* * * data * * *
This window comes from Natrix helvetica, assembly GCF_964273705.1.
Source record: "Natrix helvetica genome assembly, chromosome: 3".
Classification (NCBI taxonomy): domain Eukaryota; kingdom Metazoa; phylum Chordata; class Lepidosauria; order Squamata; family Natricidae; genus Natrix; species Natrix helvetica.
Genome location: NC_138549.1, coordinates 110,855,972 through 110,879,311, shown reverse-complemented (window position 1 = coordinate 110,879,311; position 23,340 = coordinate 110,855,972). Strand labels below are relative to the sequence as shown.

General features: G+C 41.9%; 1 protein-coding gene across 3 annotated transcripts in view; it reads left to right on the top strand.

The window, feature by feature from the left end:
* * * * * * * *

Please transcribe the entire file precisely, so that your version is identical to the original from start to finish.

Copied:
This window comes from Natrix helvetica, assembly GCF_964273705.1.
Source record: "Natrix helvetica genome assembly, chromosome: 3".
Classification (NCBI taxonomy): domain Eukaryota; kingdom Metazoa; phylum Chordata; class Lepidosauria; order Squamata; family Natricidae; genus Natrix; species Natrix helvetica.
Genome location: NC_138549.1, coordinates 110,855,972 through 110,879,311, shown reverse-complemented (window position 1 = coordinate 110,879,311; position 23,340 = coordinate 110,855,972). Strand labels below are relative to the sequence as shown.

General features: G+C 41.9%; 1 protein-coding gene across 3 annotated transcripts in view; it reads left to right on the top strand.

The window, feature by feature from the left end: